The land of Canaan, the origin of modern-day Israel, is one of the oldest wine-growing regions. The "Promised Land" was under Abraham about 2000 to 1900 and under Moses about 1300 to 1200 BC. BC settled by the Israelites. But the two events were not exactly the same area because the boundaries were fluid and constantly changing. Canaan stretched from Sidon (now Sayda in Lebanon) to Gaza and encompassed the coastal strip along with the hinterland on the east coast of the Mediterranean with today's Israel and parts of Lebanon. Jordan and Syria, The current name of Palestine (not to be confused with the much smaller Palestinian autonomous area in the West Bank) was created only in the 2nd century AD under Roman rule. At the time of Moses lay north to northeast Phenicia (Syria, Lebanon), the Hittite Kingdom (Armenia) and Assyria (Iraq), as well as in the south Egypt (Upper Reich). In these countries viticulture occupied an important position and the landscape Mesopotamia is considered one of the cradles of wine culture.
The vineyards between the Mediterranean and the Dead Sea yielded large quantities of wine, which was also delivered to the Egyptian court. For the Israelites, wine played an important role and was part of the religious and cultural life. In the Bible There are numerous examples of the former drinking culture, Some Jewish kings gave Bottle sizes their names, so for example Salomon. Jeroboam and Rehoboam, By the Babylonian king Nebuchadnezzar II. (605-562 BC) was 586 BC. Conquered Jerusalem. Even after the destruction of Jerusalem and the expulsion of the Jews under Emperor Titus (39-81) in 70 AD, wine cultivation continued in this area under Roman rule. After the Arab conquest around 650 AD were due to the Muslim alcohol ban most vineyards cleared. Only by the crusades there was between 1100 and 1300 again temporarily a modest viticulture. After the final expulsion of the Jews, however, he finally came to a standstill for more than 600 years.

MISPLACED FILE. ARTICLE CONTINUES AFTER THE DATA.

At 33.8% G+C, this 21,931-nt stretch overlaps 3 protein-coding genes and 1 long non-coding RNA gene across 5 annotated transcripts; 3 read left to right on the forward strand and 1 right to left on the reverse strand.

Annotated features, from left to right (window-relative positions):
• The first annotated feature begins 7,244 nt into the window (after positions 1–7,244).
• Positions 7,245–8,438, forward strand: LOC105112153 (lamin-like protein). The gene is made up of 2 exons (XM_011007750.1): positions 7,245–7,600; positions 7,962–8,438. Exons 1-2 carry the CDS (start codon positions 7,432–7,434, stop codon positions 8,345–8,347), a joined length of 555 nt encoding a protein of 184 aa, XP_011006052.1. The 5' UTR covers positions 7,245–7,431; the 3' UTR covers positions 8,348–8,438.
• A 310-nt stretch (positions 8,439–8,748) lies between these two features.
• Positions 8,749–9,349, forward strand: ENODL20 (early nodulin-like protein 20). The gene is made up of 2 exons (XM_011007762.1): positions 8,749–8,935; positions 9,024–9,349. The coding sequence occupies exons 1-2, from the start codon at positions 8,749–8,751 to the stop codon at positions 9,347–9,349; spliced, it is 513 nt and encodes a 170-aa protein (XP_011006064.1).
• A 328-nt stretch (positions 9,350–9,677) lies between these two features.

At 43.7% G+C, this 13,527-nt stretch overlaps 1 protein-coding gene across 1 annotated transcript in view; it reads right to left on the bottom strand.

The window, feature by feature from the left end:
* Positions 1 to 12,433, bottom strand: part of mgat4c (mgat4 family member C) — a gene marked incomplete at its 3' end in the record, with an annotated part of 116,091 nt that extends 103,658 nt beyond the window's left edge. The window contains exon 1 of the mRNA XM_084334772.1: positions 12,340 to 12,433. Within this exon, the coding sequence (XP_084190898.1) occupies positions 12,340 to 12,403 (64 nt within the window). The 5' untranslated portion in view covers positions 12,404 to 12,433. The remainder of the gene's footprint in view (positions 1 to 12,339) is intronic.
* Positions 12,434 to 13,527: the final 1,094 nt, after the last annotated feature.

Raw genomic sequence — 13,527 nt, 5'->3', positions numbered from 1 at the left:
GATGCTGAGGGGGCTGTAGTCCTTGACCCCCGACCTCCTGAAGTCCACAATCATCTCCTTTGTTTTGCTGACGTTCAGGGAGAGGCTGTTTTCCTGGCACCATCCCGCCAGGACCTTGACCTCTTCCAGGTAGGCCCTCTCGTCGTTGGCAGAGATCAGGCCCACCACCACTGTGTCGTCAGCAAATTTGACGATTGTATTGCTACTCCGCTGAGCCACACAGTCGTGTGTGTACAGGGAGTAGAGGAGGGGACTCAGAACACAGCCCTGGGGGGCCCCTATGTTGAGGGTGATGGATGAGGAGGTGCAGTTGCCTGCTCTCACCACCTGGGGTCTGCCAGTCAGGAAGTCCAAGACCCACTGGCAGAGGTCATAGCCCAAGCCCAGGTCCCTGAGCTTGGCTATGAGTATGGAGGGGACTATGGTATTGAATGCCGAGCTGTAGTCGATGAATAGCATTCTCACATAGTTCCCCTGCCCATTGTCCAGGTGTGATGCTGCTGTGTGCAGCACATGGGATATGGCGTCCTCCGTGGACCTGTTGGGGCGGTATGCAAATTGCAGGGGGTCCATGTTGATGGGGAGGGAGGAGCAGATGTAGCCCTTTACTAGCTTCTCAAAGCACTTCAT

In ancient times, the freely growing, tree-like vines were often raised on other trees, the fig tree was very popular. Near the vineyards there was a stone tread (1 x 2 m, 20 cm deep), in which the grapes were trampled; Only in Roman times were tree presses used. From this tread several tubes led to a lower reservoir, where the fermentation took place. In the hot climate fermentation took place very quickly and then the wine was filled in earthenware amphorae that you sealed with bad luck. For the Jews, wine was an important medium in sacrificial rituals in which wine was spilled to thank God. The wine for daily use was filled into small bags of goat skin. According to a written report "there was more wine in Canaan than water" and it was also mainly wine drunk. Mostly it was mixed with water and often with aromatic herbs and other ingredients flavored, An important center of wine production was the city of Gibeon (now Al Djib) near Jerusalem. According to archaeological finds there was in the 7th century BC. For the wines from Gibeon on the amphorae a name of origin and the name of the vineyard owner Chr. There were numerous cellars where wine could ripen for many years at a constant temperature.